Hydrogen Fuel Cell Economy Slowing, Not Stopping In Connecticut

hydrogen and fuel cells Connecticut

Connecticut has emerged as a leading center for U.S. hydrogen and fuel cell development over the past several years. But the Connecticut hydrogen industry is about to become an unwilling test case for the ability of the national hydrogen sector to survive lean times.

Two key setbacks should serve as a warning sign for fans of the hydrogen economy — or they could demonstrate its resiliency, depending on perspective.

Goodbye, federal fuel cell tax credit

As reported by the Connecticut Mirror last month, one of the setbacks was national in scope.

That story started in 2015, when Congress passed a law that extended federal tax credits for major league wind and solar energy development.

Unfortunately for hydrogen economy fans, several minor league clean-power sectors were omitted from that legislation, including small-scale distributed wind, geothermal heat pumps, and combined heat and power, as well as fuel cells.

Apparently Republican leadership in Congress pledged to extend those credits at the earliest opportunity. However, a Dec. 31 deadline came and went without action after the Koch-funded group Americans for Prosperity launched a campaign against extending the credits.

As a result, projects in those sectors lost an investment tax credit of 30 percent as of 12:10 a.m. on Jan. 1.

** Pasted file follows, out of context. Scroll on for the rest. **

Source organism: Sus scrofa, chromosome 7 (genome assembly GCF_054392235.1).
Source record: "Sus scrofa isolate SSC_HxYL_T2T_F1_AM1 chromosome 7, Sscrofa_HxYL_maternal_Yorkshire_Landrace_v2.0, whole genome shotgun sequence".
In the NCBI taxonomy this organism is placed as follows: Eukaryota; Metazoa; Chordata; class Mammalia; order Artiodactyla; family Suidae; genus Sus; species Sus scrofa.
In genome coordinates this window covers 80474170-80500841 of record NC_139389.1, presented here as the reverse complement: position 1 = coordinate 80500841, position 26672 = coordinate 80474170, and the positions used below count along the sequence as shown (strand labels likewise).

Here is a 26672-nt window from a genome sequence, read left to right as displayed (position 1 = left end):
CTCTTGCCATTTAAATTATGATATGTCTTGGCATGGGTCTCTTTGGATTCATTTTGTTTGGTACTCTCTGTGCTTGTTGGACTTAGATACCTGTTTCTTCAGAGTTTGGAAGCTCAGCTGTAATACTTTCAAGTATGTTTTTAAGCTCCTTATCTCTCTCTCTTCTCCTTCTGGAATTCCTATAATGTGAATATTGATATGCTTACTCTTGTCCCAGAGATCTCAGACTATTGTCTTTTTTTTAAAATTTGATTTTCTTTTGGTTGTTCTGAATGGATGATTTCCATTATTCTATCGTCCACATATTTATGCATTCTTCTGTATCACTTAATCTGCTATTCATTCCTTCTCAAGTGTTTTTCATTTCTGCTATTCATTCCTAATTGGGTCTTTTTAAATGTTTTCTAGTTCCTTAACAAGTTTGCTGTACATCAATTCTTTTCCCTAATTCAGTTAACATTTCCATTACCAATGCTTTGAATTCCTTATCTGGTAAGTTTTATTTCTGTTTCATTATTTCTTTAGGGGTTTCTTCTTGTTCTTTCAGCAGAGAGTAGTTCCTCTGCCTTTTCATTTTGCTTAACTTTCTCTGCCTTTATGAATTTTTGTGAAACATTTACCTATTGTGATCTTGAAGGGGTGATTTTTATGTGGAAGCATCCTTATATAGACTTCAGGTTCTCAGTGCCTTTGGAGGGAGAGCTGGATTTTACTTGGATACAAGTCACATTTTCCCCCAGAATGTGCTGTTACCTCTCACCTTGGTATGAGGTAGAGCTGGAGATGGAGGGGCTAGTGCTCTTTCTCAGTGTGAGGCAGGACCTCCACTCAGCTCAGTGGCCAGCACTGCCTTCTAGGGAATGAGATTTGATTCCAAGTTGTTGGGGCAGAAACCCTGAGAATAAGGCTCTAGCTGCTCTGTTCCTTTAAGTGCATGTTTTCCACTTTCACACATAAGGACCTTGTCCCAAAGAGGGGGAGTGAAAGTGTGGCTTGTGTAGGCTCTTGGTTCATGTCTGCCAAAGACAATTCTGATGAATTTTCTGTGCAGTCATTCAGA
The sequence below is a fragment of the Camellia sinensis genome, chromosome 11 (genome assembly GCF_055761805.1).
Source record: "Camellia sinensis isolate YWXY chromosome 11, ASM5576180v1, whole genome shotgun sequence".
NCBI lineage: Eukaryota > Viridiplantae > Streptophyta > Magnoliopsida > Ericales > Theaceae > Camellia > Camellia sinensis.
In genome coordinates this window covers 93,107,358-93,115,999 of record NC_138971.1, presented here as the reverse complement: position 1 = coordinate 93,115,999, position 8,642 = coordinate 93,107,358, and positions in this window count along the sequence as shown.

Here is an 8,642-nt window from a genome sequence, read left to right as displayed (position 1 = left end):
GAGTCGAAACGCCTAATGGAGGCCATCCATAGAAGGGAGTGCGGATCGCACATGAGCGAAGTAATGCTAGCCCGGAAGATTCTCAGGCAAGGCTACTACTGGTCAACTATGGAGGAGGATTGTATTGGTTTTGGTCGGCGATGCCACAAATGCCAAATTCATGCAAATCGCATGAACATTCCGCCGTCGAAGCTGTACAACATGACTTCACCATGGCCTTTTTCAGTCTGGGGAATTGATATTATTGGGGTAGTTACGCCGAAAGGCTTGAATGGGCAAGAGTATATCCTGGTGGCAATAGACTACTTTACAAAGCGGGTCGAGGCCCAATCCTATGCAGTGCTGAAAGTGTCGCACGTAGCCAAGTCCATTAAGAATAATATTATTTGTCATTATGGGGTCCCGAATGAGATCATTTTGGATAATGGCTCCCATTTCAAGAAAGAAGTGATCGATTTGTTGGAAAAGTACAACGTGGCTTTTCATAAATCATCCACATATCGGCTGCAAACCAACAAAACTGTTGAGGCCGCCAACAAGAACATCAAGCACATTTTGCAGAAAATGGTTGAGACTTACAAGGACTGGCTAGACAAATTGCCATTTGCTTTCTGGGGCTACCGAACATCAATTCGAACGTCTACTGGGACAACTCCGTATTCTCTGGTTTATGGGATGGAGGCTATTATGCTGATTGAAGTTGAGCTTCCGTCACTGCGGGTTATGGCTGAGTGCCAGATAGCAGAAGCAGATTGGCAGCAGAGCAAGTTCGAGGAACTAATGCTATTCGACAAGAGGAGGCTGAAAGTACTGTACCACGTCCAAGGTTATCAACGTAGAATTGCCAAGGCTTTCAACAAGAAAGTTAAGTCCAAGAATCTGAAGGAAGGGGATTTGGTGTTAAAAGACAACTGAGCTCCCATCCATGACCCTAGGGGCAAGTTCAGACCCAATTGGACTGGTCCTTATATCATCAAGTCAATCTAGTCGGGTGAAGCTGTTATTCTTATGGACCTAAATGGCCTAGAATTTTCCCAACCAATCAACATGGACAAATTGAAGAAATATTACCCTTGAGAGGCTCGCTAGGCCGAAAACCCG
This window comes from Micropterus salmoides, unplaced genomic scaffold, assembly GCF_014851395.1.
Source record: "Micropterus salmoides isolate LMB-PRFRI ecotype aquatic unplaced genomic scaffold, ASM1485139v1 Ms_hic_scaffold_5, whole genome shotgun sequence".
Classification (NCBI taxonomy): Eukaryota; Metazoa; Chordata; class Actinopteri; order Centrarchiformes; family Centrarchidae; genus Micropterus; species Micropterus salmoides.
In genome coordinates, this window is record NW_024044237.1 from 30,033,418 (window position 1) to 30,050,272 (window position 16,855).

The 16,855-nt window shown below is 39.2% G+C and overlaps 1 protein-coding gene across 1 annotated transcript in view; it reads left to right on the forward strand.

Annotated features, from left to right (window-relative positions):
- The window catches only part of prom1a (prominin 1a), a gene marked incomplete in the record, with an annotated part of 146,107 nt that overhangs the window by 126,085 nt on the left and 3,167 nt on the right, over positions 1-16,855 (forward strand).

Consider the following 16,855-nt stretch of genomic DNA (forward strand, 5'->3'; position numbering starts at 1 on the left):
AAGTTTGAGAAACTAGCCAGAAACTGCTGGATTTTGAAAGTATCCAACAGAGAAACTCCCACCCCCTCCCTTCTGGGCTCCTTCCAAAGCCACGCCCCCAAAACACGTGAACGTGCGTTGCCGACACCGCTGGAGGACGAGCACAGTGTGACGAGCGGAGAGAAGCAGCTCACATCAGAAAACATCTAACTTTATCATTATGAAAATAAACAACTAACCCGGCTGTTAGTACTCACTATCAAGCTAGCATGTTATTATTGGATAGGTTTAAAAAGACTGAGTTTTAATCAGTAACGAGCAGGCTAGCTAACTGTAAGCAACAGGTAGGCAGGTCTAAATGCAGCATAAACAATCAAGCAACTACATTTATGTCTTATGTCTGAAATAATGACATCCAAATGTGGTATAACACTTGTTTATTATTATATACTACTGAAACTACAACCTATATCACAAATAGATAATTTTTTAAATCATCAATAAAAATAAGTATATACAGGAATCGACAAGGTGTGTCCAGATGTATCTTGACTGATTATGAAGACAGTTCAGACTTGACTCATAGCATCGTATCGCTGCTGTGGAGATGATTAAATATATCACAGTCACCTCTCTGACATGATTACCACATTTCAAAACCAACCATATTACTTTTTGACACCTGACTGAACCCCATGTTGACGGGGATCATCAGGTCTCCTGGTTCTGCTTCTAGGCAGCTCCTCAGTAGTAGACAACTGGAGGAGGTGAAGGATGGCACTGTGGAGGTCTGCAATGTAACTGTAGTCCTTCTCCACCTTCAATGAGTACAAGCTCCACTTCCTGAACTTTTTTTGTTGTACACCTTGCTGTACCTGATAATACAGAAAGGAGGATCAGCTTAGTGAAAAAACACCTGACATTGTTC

When renewables eat each other

The other blow was specific to Connecticut. It came down last fall, when the Connecticut Department of Energy and Environmental Protection decided to skip over fuel cells for 25 state-awarded, clean-energy projects covering almost 800 megawatts in Connecticut, Massachusetts and Rhode Island.

By way of explanation, DEEP cited the low cost of competing forms of alternative energy, primarily solar.

Hydrogen and fuel cell advocates warn that the narrow focus on solar costs could come back to bite Connecticut ratepayers.

One factor that could boost costs is the need for additional energy storage, grid connections or backup power plants to supplement solar farms.

Another factor is the possibility that bidders on the contracts may have predicted lower costs that fail to materialize, due to rising demand for solar panels in the U.S. and globally.

Hydrogen economy forges on

Hydrogen stakeholders may yet be proven right about DEEP’s decision. But as the Mirror reported, the fallout has already begun:

“Failure to win those contracts led FuelCell Energy to announce layoffs at its corporate offices in Danbury, its manufacturing site in Torrington, and several ‘remote locations.’ A total of 96 people were laid off, representing 17 percent of the company’s work force,” wrote the Mirror’s Ana Radelat.

“Chip Bottone, president and CEO of FuelCell Energy said failure to extend the tax breaks contributed to the decision to shrink the workforce.”

In the same interview, though, Bottone provided an important clue regarding a key factor that could help sustain the domestic hydrogen and fuel cell industry through lean times.

That would be the need for a robust domestic fuel cell industry in support of national security interests. The Department of Defense is a major consumer of fuel cell technology. NASA is another federal agency that relies heavily on hydrogen fuel and fuel cells.

Bottone pointed out that the U.S. has become a global fuel cell technology leader with an established domestic supply chain and strong demand for its products overseas.

In contrast, the U.S. solar cell manufacturing industry has seen its global market share fall off a cliff. Starting at a 1995 benchmark, the tailspin lasted until 2006 before leveling off far behind the current industry leader, China.